Num─ârul 4 / 2009






Rena van den BERGH**


Summary: The historical development of the patronus as representative in civil proceedings. This article focuses on the position of the patron during the pre-classical period (250-27 B.C.). His role as representative and pleader in court developed from the Roman institution patronage (clientela). According to Dionysius of Halicarnassus Romulus had divided Roman citizens into two groups, patricians and plebeians, who had reciprocal rights and duties. Since most of the law was unpublished and not well-known it was especially legal assistance which was sought from the patrons by the clients who also lacked the social prestige to defend their rights. The patron had to come to the legal rescue of his client, pay his money for litigation and represent him in court, acting as legal advisor, protector and (eventually) as advocate.


Keywords: civil procedure; legal representation; legal history; Roman law; patronus



I. Introduction

In this article the role of the patronus as representative in civil proceedings will be discussed within the time frame of the pre-classical period. It will be done mainly with reference to the historical development of his position as a legal representative, the knowledge and experience required of him and his contribution towards the attainment of justice in Rome.

II. Procedural systems and forms of representation known to the Romans

Roman law knew three procedural systems: the legis actiones, the formulary system and the cognitio extraordinaria. Only the first two are relevant for this discussion.[1]Under the old legis actio procedure no representation was allowed. There were, however, exceptional circumstances in which a litigant could be represented by a protector.[2] From approximately the middle of the third century B.C., Rome started expanding and her influence and trade increased. It became more difficult to maintain the rule that every litigant had to appear in court personally.[3] A general extension of the system was required and, as a result, the praetor peregrinus made provision for this in his edict. This was easy since it was possible to substitute the name of the representative for that of the principal (plaintiff or defendant) in the condemnatio of the formula.[4] Two kinds of representatives, namely the cognitor and the procurator, arose under this new procedure.[5] They enjoyed official recognition and this may be regarded as full representation and constituted perfect agency.[6]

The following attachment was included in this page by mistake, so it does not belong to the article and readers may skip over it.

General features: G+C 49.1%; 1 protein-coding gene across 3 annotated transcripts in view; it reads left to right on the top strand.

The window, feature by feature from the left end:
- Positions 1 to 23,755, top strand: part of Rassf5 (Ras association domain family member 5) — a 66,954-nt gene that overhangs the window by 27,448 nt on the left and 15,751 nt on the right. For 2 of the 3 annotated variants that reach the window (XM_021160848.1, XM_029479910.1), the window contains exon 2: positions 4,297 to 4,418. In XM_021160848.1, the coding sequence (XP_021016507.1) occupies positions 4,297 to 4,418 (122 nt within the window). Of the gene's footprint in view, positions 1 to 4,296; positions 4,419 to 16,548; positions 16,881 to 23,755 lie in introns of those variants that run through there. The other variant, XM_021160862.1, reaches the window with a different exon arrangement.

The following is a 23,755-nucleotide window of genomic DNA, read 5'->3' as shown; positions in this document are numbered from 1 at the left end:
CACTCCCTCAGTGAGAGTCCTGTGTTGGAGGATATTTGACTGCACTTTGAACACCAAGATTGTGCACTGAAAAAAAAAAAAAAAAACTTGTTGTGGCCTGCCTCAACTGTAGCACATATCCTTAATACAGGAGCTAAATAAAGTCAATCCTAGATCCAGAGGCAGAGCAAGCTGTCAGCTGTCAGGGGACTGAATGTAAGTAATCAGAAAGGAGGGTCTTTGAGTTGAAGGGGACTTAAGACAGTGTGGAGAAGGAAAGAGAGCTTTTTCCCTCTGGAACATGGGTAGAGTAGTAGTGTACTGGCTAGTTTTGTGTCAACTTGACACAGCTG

With reference to representation it should be noted that the praetor had laid down three rules to prevent applications made before him without restriction and by anyone.[7] The first class of people could not make any application at all,[8] the second class could act for themselves but could never represent someone else,[9] and the third class could act for themselves and were in exceptional cases also allowed to do so for others.[10] Only a competent person (integra persona) who had been granted the right to postulate[11] had perfectly free access to the praetor.[12]

During this period of development of official procedural representation, a party was allowed to bring with him into the proceedings before the praetor and the iudex someone to assist him, namely his patron.[13] He had no official status and was regarded merely as an assistant who had to supply information about the relevant legal aspects and support the litigant. He did not speak on behalf of the litigant[14] who remained the active agent and was considered to be undefended if he was not present in court. He had to conduct the proceedings himself for the patron was merely his mouthpiece, presenting his case. The protected person was socially, economically and politically weaker.[15] The patron was usually trained in oratory and therefore better equipped to speak in court.[16] This may be called indirect or imperfect representation.[17] The word patronus, according to Lewis and Short, meant "protector, defender, patron [...] but also a defender or advocate before a court of justice",[18] and describes the prominent position of the patron.

III. The patronus

1. Historical overview

It may well be asked where the patronus's role as "protector" came from. According to Dionysius of Halicarnassus[19] Romulus divided the lesser men from their betters, and then prescribed and regulated their duties. He furthermore entrusted the plebeians to the care of the patricians, and each of the commoners was entitled to choose a protector.[20] This protection of the poor and humble was called "patronage", and in this relationship mutual obligations were assigned which were beneficial to both parties. Romulus further defined the customary practices of patronage which long remained in existence among the Romans. Among other things, the patricians had to explain the law to their clients. When a client was wronged in contractual matters the patron had to bring a suit on his behalf and he had to defend his client if a claim was instituted against him. The clients, too, had to comply with prescribed duties towards their patrons. The special relationships between clients and patrons persisted for many generations. Dionysius remarks that it often took on the nature of a "contest" in which the patrons and clients tried to outdo one another: both groups striving to perform their duties admirably since they measured their personal happiness by virtue rather than by fortune.